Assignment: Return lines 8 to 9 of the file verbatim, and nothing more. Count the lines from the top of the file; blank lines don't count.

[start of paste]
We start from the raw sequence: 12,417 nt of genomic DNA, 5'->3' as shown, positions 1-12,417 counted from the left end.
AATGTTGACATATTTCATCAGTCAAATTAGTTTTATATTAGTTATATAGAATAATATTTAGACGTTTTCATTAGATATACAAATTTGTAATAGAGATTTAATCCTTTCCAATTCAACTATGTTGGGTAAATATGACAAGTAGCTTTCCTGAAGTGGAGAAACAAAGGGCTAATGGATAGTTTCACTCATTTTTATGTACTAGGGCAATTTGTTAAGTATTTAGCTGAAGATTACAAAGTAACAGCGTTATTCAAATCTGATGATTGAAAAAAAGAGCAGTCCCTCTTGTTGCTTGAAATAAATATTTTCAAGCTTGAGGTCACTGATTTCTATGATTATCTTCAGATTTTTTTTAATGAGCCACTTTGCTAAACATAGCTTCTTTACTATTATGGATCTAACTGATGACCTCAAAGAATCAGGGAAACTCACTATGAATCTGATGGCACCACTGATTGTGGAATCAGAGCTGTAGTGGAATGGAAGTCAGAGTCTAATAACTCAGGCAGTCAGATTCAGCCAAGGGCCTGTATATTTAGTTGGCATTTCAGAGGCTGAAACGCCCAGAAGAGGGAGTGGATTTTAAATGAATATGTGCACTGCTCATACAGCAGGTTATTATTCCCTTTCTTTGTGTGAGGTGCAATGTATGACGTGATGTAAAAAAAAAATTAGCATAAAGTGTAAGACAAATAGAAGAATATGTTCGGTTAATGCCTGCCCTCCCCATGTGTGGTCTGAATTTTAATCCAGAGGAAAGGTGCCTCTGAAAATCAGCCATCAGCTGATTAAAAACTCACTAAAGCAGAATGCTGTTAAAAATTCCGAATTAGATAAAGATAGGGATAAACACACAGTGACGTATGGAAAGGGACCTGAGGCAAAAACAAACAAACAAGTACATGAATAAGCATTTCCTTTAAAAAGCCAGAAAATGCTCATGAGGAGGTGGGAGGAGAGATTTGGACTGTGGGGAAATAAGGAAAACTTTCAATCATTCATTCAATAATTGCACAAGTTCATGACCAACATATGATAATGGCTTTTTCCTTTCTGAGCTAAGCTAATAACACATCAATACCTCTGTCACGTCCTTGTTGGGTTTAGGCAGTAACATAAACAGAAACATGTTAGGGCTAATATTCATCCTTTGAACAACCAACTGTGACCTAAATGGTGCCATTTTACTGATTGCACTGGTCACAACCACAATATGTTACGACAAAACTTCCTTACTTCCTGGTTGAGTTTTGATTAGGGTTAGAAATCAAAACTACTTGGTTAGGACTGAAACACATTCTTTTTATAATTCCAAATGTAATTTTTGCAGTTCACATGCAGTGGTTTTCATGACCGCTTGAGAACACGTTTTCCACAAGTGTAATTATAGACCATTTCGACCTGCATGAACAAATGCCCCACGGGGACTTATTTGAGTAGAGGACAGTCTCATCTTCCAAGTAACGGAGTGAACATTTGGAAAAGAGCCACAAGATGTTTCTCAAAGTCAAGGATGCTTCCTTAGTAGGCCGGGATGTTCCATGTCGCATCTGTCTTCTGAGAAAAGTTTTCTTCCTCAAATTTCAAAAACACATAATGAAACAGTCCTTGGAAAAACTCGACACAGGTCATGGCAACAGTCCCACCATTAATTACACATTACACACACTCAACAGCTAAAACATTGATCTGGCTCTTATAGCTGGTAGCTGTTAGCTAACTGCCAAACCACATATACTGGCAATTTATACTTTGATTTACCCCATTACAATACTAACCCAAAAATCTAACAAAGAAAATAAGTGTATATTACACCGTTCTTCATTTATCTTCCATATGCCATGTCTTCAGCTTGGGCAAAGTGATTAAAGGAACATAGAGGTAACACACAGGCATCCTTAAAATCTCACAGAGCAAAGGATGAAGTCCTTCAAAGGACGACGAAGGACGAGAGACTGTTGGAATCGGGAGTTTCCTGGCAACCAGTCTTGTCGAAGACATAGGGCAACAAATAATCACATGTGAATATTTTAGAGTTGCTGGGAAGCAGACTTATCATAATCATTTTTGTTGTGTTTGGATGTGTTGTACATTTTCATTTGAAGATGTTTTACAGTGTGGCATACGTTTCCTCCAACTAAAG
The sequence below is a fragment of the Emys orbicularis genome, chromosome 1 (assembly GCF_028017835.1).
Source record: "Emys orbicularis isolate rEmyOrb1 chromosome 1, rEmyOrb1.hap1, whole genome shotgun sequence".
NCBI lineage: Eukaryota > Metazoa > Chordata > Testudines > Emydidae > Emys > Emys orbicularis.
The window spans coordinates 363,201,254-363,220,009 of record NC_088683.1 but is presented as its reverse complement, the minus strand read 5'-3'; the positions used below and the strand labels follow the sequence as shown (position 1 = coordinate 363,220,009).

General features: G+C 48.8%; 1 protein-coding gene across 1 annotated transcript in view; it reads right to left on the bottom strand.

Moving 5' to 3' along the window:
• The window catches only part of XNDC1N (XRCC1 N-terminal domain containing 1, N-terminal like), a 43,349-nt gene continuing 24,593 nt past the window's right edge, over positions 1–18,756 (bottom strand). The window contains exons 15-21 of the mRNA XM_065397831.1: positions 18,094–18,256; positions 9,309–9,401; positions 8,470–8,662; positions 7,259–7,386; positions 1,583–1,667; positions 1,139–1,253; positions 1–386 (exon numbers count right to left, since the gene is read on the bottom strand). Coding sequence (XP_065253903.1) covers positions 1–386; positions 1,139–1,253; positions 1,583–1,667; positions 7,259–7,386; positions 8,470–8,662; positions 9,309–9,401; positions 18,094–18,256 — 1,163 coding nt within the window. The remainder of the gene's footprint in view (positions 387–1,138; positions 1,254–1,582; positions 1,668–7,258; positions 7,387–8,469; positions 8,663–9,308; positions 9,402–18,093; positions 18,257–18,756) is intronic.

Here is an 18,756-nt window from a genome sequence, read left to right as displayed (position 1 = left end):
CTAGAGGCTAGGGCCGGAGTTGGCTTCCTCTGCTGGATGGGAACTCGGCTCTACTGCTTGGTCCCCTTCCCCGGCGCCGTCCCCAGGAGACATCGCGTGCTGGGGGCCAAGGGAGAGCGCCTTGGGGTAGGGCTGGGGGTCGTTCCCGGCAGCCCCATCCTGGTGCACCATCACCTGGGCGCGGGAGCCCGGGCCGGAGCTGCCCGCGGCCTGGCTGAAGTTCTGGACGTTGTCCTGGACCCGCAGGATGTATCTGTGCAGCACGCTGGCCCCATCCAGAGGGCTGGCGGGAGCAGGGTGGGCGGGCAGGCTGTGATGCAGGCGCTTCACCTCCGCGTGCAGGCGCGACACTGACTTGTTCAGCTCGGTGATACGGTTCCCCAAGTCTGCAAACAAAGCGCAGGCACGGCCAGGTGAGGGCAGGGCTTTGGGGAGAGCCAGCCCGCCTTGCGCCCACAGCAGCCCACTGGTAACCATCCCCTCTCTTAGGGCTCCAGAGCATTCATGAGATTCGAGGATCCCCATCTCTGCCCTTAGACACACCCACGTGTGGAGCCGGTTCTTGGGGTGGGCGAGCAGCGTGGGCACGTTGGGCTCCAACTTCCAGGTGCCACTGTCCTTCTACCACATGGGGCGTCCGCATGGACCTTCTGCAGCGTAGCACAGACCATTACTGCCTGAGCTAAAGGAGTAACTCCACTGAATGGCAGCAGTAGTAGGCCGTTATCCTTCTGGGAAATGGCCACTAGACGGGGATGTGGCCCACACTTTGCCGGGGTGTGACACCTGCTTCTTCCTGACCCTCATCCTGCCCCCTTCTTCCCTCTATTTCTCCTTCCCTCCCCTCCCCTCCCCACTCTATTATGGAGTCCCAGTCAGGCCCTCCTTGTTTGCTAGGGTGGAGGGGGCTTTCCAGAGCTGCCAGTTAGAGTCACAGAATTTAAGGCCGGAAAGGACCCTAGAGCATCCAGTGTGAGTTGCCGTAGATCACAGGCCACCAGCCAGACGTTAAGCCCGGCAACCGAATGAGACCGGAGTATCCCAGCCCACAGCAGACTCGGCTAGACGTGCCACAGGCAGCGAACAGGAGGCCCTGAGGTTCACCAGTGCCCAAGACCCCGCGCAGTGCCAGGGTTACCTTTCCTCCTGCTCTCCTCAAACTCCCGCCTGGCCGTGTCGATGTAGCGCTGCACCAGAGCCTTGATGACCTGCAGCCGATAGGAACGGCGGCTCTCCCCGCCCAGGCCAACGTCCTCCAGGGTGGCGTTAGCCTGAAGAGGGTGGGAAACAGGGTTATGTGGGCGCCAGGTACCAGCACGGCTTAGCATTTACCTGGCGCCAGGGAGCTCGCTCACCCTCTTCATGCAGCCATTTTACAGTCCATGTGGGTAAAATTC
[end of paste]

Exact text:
Moving 5' to 3' along the window:
• The window catches only part of XNDC1N (XRCC1 N-terminal domain containing 1, N-terminal like), a 43,349-nt gene continuing 24,593 nt past the window's right edge, over positions 1–18,756 (bottom strand). The window contains exons 15-21 of the mRNA XM_065397831.1: positions 18,094–18,256; positions 9,309–9,401; positions 8,470–8,662; positions 7,259–7,386; positions 1,583–1,667; positions 1,139–1,253; positions 1–386 (exon numbers count right to left, since the gene is read on the bottom strand). Coding sequence (XP_065253903.1) covers positions 1–386; positions 1,139–1,253; positions 1,583–1,667; positions 7,259–7,386; positions 8,470–8,662; positions 9,309–9,401; positions 18,094–18,256 — 1,163 coding nt within the window. The remainder of the gene's footprint in view (positions 387–1,138; positions 1,254–1,582; positions 1,668–7,258; positions 7,387–8,469; positions 8,663–9,308; positions 9,402–18,093; positions 18,257–18,756) is intronic.